Oi! You two! Quit cannodling and get to the Breeding Station!

The initial simplicity of All Creatures is deceptive. Even on “Hard,” the AI is really little more than a tutorial, practice for playing against a human opponent, and it doesn’t take long before you have to add in the “More Buildings Big and Small” expansion to keep games against the computer interesting. You can experience the additional buildings without purchasing the expansion: ranked multiplayer games are always played with a rotating selection of structures from the expansion, whether you want them or not. Many of the new buildings can be gamechangers, opening up new assymetrical strategies, as any given building can only be built once per game. If your neighbor builds a Ranch, giving them free walls whenever their horses foal, you can snap up horses to delay their acquisition of a breeding pair, but you can’t build your own Ranch to mirror their strategy.

Ranked multiplayer is the heart of All Creatures. I lost my first couple of multiplayer games because I was playing like I’d played against the AI and had zero experience with the buildings from the expansion, but even so I loved every minute of it. There’s a substantial pool of players, I’ve only experienced good sportsmanship, perhaps because building fences and counting sheep isn’t a big draw for the toxic hyperaggressive demographic. All Creatures includes an impressively diverse and detailed set of player avatars, and I was charmed when I also ran across some players with cheerful Patchwork puppet-avatars.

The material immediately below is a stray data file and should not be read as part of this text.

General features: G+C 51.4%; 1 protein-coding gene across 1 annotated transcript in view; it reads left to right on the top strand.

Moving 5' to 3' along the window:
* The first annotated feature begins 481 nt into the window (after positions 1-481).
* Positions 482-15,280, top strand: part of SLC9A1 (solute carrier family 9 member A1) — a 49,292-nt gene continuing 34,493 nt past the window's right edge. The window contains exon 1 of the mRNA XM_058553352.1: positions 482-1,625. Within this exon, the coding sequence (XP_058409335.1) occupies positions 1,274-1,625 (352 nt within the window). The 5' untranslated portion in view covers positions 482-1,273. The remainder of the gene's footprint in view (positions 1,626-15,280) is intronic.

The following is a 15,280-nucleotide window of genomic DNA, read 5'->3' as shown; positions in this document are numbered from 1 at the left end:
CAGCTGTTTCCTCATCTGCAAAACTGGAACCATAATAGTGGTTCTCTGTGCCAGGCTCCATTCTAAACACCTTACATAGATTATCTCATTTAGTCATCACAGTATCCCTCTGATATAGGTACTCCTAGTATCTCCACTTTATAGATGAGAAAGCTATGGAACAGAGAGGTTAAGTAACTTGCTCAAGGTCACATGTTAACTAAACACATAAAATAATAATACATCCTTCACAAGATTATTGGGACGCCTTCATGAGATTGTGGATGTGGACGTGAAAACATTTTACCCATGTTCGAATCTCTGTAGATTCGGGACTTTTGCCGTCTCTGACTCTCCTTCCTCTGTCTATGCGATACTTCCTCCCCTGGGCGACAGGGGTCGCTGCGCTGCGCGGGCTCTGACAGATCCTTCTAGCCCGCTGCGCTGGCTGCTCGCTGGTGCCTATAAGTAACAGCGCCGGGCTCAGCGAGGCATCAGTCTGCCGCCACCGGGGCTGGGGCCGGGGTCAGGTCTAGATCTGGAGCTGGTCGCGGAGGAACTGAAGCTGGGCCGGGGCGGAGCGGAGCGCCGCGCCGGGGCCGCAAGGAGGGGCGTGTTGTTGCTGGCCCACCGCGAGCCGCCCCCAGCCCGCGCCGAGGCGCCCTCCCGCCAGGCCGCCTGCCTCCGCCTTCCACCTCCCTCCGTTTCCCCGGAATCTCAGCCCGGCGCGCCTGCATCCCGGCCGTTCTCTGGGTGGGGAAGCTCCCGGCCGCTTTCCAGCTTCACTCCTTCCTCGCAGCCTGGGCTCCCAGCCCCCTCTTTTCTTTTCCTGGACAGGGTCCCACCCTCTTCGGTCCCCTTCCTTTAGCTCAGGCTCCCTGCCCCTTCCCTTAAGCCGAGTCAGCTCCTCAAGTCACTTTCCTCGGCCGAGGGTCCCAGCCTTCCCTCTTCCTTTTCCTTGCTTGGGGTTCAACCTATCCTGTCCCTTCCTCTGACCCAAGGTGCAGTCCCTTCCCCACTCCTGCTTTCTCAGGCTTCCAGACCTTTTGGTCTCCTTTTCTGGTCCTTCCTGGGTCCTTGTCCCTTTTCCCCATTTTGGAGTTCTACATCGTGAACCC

"Something there is that doesn't love a wall," but it sure isn't this guy. Shine on, your crazy wall-builder!

Notifications, chat, and the other sundry elements of asynchonous multiplayer all worked like a charm for me. The 24 hour/turn timer may seem excessive, as one could play this game comfortably with three minute turns, but it works out really well: multiplayer games take place nearly in real time, but when life intervenes, they shift seamlessly to slowpace. All Creatures’ relatively low resource load meant that I could generally multitask between turns without pushing it out of memory, and that it didn’t take long to reload when necessary.